He added: “There is no quick fix, in our view, to the consumer-facing issues in western Canada. The best outcome is that industry conditions remain stable and give Empire time to determine how to rebuild its relationships with consumers. While this primarily will require intellectual capital and operational execution, capital spending will also be involved. Empire has the financial resources but must improve how it utilizes them.”
Mr. Howlett set a $27 target for Empire shares, which falls below the average on the Street of $28.05.
“We do not foresee any alternative catalyst for the share price such as a takeover by a competitor, a new entrant or private equity,” he said. “We also note that recent transaction multiples, excluding that of Amazon’s takeover of Whole Foods, do not support a higher multiple. It also seems unlikely that the Competition Bureau would permit the merger of Empire and Metro, for example, without significant divestitures in Quebec.”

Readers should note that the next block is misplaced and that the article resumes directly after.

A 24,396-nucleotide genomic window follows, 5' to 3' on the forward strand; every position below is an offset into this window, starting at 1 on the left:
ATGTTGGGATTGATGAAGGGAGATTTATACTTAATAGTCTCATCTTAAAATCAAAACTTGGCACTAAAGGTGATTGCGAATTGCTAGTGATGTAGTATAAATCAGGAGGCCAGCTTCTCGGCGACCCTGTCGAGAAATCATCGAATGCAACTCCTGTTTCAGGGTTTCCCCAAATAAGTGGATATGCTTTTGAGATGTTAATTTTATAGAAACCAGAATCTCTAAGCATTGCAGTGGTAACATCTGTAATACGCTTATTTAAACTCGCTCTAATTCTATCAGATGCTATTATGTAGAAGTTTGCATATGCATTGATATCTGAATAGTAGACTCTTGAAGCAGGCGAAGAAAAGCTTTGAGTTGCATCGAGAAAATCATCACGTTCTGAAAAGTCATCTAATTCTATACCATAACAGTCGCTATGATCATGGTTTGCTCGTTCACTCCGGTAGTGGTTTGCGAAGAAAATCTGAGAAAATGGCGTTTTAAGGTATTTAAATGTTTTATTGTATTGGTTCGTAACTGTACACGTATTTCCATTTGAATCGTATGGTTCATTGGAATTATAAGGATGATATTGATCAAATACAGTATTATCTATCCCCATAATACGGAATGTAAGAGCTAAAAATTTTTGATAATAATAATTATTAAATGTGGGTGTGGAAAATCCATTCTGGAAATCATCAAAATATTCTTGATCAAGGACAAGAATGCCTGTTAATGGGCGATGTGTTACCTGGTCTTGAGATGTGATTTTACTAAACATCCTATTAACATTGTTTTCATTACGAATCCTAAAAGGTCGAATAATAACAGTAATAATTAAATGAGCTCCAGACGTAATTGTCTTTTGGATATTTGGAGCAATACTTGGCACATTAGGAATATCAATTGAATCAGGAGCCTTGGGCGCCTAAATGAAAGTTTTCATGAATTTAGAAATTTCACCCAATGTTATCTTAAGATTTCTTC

BRP Inc.’s (DOO-T) “impressive” first-quarter 2019 results were a “strong start with lots of gas in the tank for the rest of the year,” said Desjardins Securities analyst Benoit Poirier.
Shares of the recreational vehicle manufacturer jumped 5.8 per cent on Thursday after it reported revenue for the quarter of $1.137-billion, a jump of 16 per cent year over year and ahead of the forecasts of both Mr. Poirier ($1.1-billion) and the Street ($1.017-billion). Normally fully diluted earnings per share of 53 cents also exceeded expectations (38 cents and 28 cents, respectively).
The company also raised its full-year EPS guidance to a range of $2.82–$2.94 from $2.70–$2.82 based on “strong” retail sales.